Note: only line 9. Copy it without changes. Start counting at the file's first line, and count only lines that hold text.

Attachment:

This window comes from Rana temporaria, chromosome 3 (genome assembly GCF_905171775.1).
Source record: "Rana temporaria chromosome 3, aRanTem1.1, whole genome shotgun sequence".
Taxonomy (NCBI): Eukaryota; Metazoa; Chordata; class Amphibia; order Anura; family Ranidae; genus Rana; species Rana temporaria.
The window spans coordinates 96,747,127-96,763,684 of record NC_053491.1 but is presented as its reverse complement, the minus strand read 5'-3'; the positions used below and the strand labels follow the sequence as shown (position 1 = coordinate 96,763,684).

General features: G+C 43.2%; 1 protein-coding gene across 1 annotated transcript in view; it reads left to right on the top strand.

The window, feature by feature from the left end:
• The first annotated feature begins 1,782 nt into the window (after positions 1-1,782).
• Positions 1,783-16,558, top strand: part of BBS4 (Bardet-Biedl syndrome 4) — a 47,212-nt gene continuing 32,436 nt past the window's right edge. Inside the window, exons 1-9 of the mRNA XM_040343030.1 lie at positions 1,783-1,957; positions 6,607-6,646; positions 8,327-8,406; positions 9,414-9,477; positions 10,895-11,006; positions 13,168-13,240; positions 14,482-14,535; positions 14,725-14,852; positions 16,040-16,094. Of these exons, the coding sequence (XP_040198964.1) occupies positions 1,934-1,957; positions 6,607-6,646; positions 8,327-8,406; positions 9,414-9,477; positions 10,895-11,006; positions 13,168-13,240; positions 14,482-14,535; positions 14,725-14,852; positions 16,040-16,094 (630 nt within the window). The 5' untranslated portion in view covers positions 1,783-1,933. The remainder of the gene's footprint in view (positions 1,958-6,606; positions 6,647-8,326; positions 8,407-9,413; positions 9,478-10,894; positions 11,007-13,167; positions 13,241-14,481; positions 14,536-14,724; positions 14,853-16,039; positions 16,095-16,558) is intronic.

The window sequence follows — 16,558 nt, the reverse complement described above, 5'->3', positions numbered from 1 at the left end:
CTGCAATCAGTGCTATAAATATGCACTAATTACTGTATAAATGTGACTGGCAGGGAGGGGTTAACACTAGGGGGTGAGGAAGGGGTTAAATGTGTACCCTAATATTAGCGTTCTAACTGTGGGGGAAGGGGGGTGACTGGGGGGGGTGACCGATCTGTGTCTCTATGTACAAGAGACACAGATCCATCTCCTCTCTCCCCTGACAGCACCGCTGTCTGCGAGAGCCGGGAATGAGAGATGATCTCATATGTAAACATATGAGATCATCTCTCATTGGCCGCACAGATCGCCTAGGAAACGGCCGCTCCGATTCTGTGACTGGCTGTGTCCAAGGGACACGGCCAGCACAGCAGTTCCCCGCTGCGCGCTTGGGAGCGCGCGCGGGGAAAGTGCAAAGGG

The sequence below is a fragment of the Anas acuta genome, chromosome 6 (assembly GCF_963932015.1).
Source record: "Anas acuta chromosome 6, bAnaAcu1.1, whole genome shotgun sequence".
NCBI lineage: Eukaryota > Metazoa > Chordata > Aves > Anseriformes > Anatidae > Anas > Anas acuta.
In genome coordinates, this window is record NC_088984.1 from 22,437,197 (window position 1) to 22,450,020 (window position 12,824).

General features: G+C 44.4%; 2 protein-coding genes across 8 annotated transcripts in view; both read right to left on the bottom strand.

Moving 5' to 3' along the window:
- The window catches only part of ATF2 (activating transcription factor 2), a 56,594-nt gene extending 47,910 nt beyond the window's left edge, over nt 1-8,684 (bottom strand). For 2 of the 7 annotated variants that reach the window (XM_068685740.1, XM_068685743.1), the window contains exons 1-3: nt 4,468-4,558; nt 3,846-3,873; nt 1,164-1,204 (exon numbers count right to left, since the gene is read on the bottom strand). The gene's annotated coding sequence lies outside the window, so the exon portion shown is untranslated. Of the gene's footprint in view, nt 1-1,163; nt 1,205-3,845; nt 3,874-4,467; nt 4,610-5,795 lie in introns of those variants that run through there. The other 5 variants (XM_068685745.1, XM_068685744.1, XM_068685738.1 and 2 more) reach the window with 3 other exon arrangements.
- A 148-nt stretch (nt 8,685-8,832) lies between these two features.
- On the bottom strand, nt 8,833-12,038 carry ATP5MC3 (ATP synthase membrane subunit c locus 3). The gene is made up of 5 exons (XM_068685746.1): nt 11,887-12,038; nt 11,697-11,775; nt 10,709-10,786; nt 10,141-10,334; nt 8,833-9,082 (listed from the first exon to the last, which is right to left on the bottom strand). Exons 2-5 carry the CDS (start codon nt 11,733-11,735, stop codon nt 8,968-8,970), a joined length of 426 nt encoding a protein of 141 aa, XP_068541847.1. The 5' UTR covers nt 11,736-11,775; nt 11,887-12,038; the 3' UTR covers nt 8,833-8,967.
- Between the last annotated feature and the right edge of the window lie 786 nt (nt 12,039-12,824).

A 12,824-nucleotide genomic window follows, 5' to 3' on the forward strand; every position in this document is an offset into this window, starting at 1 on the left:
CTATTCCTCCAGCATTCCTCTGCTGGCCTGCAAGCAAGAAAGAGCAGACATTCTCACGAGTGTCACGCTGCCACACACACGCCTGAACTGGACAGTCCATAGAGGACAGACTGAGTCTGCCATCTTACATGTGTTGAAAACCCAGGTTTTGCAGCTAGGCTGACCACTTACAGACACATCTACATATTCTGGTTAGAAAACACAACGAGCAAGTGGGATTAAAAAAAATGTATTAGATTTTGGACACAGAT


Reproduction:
The window sequence follows — 16,558 nt, the reverse complement described above, 5'->3', positions numbered from 1 at the left end: